English Language Student Teacher Anxıety in Online and Face-To-Face Practicum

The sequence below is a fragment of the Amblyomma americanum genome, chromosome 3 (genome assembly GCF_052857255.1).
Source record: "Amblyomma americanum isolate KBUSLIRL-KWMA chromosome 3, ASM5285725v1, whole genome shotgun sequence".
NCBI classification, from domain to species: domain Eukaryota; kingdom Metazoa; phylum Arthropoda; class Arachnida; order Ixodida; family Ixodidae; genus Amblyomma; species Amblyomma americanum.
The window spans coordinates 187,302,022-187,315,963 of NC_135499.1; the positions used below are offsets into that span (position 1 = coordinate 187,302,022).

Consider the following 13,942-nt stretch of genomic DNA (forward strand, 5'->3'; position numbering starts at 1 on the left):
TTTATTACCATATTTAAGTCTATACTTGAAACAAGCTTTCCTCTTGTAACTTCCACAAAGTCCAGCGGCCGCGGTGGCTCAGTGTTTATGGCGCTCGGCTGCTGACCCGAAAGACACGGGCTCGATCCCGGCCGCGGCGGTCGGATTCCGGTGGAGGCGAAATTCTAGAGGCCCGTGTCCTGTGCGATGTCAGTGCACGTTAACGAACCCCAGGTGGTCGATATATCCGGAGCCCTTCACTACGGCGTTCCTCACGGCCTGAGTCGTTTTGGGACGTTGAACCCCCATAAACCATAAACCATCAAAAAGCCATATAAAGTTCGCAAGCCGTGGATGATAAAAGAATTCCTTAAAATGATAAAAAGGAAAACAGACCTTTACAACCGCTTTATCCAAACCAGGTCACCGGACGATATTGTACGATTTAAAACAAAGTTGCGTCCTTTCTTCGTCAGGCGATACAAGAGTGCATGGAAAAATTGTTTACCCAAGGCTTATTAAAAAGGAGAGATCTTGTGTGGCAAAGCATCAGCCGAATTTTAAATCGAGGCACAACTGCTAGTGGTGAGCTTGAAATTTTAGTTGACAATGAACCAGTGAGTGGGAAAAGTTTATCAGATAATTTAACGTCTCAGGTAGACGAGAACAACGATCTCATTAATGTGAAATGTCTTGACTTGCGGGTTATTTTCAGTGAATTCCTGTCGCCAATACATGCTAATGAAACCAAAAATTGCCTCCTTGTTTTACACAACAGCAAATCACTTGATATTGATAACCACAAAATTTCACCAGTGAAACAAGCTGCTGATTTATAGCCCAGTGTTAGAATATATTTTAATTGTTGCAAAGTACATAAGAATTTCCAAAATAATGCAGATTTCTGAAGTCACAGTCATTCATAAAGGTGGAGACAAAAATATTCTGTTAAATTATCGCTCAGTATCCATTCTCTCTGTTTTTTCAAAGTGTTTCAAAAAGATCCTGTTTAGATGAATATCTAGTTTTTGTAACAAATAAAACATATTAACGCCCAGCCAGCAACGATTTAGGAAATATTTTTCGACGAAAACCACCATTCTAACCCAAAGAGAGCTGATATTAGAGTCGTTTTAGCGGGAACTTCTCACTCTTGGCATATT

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Language learning is an indispensable part of the current educational system. Researchers and educators are striving to discover the most effective methods of teaching and acquiring additional languages. In addition to studies on second language acquisition (SLA), extensive research has been conducted on various factors influencing this process, including affective factors such as anxiety. Numerous studies have explored anxiety in relation to foreign language learning, teacher and teaching anxiety, and the impact of anxiety on the teaching and learning processes. However, insufficient attention has been given to investigating EFL student teacher anxiety, necessitating further research in this area. Therefore, the present study aims to uncover EFL student teacher anxiety during their teaching practice and examine the changes in anxiety levels experienced by pre-service English teachers over time. A mixed-methods approach employing a sequential explanatory design model was adopted for this study. A total of 182 EFL student teachers participated, providing quantitative data through a 5-point Likert scale called the Foreign Language Student Teacher Anxiety (FLSTA) scale. Additionally, 14 participants were involved in qualitative data collection, which included interviews and reflective journals. The collected data were analyzed statistically to obtain descriptive and explanatory results. The findings revealed that participants in each group (junior and senior students in online practicum, and senior students in face-to-face practicum) exhibited a moderate level of anxiety. Furthermore, the sources of anxiety and the solutions to alleviate anxiety levels varied across different educational settings.